Managed bumblebees pollinate blueberry crops efficiently.

News Alert USDA Deputy Under Secretary promotes environmental justice goals

Today, environmental justice at USDA refers to meeting the needs of underserved communities by reducing disparate environmental burdens, removing barriers to participation in decision making, and increasing access to environmental benefits that help make all communities safe, vibrant and healthy places to live and work.

News Alert The Most Vulnerable Trees

Researchers analyzed traits of 339 U.S. tree species and predictions of climate-related pressure, including exposure, sensitivity, and capacity to adapt to a changing environment.

News Alert Sassafras and Laurel Wilt Disease

Laurel wilt disease affects all members of the laurel family, including sassafras. A new study finds that the disease has not reached the heart of the sassafras range, but it is spreading throughout the Southeast.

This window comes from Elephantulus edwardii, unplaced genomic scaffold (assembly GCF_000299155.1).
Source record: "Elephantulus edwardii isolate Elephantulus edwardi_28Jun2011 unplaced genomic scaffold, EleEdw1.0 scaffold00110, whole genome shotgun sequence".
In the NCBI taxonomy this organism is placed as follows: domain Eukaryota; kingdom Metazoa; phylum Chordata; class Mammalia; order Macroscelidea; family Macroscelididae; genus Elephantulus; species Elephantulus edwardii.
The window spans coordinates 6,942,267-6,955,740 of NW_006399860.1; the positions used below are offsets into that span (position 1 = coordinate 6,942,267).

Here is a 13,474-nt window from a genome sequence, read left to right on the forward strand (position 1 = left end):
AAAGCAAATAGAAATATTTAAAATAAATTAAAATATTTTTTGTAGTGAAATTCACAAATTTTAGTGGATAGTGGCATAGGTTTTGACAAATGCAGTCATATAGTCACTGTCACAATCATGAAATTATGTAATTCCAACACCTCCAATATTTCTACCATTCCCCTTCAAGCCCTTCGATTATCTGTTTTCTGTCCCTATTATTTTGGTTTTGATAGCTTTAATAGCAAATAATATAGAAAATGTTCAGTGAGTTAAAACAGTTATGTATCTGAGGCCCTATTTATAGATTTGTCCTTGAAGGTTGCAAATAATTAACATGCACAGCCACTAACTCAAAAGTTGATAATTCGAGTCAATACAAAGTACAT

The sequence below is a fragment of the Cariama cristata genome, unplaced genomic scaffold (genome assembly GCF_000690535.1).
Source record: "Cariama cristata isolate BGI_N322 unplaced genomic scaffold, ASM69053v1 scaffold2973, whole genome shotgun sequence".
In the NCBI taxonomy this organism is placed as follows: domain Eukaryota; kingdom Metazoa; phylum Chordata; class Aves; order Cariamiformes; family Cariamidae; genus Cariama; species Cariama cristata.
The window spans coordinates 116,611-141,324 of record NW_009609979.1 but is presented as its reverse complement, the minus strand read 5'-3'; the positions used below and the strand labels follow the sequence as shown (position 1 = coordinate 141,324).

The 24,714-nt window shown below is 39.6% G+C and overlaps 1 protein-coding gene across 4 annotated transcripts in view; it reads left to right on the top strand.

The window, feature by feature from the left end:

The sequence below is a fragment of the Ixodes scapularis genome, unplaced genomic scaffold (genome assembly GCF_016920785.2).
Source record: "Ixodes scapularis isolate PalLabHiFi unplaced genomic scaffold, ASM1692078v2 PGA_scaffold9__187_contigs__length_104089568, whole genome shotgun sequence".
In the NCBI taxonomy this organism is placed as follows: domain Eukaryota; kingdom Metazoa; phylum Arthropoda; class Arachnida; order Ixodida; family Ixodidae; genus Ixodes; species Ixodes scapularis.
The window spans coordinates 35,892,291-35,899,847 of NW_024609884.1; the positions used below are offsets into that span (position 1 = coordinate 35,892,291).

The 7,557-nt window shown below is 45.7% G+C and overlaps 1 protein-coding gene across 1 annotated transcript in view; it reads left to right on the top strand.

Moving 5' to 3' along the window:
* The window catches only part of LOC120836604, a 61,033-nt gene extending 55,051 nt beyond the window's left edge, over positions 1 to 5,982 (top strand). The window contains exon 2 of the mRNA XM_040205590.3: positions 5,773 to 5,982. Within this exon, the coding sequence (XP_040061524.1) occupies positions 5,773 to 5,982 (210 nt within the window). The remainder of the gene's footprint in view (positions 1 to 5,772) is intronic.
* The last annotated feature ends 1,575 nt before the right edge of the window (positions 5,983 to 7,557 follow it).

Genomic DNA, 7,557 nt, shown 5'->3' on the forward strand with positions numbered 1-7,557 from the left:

News Alert Home is a Pine Tree

Indiana Bats prefer to roost in yellow pine snags.

Recent Publications view all recent publications
Page Assessment of wildland fire impacts on watershed annual water yield: Analytical framework and case studies in the United States pdf
Page Forest cover change, climate variability, and hydrological responses pdf
Page Divergence of species responses to climate change pdf
Page Interpreting multiscale domains of tree cover disturbance patterns in North America pdf
Page Characterization and classification of vegetation canopy structure and distribution within the Great Smoky Mountains National Park using LiDAR pdf
Page Prioritizing conservation seed banking locations for imperiled hemlock species using multi-attribute frontier mapping pdf
Page A United States national prioritization framework for tree species vulnerability to climate change pdf
Page Banking on the future: progress, challenges, and opportunities for the genetic conservation of forest trees pdf
Page Reanalysis of global terrestrial vegetation trends from MODIS products: Browning or greening? pdf
Page Daily Landsat-scale evapotranspiration estimation over a forested landscape in North Carolina, USA using multi-satellite data fusion pdf